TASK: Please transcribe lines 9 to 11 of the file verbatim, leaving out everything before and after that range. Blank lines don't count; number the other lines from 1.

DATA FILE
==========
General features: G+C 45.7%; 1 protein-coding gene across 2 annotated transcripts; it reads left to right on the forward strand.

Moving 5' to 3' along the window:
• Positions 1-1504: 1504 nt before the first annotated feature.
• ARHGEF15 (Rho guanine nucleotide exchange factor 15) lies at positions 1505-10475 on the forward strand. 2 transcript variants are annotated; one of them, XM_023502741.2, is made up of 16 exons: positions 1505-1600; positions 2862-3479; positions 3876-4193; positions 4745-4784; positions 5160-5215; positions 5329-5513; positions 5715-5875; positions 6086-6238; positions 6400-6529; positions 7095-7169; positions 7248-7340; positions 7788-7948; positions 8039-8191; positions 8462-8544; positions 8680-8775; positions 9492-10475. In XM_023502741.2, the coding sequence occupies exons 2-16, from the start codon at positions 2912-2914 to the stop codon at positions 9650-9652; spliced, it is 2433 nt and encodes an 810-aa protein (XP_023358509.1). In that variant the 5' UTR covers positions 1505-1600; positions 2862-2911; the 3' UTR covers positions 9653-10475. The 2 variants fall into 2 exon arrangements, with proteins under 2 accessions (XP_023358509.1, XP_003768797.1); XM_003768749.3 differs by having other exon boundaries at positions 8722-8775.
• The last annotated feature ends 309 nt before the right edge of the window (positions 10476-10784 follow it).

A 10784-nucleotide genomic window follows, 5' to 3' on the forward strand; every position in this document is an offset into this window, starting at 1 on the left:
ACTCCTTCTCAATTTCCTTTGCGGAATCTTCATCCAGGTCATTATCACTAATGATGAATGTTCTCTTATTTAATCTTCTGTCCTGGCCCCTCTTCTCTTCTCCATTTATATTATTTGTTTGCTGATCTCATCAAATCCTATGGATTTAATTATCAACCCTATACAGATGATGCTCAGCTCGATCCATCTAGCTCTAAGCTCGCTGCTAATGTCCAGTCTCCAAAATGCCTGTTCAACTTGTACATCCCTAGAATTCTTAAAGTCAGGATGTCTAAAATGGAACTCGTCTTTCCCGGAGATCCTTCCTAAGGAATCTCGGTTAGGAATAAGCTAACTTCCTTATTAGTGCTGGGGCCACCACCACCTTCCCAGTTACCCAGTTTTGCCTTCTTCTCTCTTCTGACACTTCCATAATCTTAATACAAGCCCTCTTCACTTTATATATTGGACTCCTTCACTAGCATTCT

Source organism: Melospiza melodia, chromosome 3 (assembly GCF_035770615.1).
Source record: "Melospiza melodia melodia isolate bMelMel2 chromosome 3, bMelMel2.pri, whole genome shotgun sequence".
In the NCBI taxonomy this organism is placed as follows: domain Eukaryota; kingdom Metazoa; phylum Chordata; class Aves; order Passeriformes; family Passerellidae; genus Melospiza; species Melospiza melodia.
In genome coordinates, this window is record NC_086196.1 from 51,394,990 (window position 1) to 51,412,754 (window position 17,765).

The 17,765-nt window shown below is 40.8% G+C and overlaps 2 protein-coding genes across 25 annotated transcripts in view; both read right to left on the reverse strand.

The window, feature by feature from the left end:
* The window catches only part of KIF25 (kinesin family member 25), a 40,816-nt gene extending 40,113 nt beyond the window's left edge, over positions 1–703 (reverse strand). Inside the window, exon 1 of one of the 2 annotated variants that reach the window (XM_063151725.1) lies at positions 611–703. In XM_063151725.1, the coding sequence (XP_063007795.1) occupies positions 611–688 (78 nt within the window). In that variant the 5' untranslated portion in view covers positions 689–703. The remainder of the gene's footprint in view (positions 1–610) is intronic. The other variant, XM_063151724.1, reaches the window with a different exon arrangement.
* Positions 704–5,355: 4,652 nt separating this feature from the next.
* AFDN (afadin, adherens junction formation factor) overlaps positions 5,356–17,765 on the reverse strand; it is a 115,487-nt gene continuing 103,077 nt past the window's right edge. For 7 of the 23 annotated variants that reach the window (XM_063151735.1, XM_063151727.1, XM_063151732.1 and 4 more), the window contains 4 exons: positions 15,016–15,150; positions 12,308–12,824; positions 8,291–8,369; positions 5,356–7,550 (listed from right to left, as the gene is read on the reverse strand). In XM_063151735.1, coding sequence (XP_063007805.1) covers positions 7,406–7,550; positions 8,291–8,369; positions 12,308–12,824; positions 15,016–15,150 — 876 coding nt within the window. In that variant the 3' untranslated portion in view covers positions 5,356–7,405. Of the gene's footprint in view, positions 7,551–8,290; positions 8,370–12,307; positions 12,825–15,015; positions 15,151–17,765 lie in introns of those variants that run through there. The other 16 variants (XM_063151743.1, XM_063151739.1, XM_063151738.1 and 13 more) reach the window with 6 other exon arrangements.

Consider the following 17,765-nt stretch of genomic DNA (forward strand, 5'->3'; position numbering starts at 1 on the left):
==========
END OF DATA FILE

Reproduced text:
Source record: "Melospiza melodia melodia isolate bMelMel2 chromosome 3, bMelMel2.pri, whole genome shotgun sequence".
In the NCBI taxonomy this organism is placed as follows: domain Eukaryota; kingdom Metazoa; phylum Chordata; class Aves; order Passeriformes; family Passerellidae; genus Melospiza; species Melospiza melodia.
In genome coordinates, this window is record NC_086196.1 from 51,394,990 (window position 1) to 51,412,754 (window position 17,765).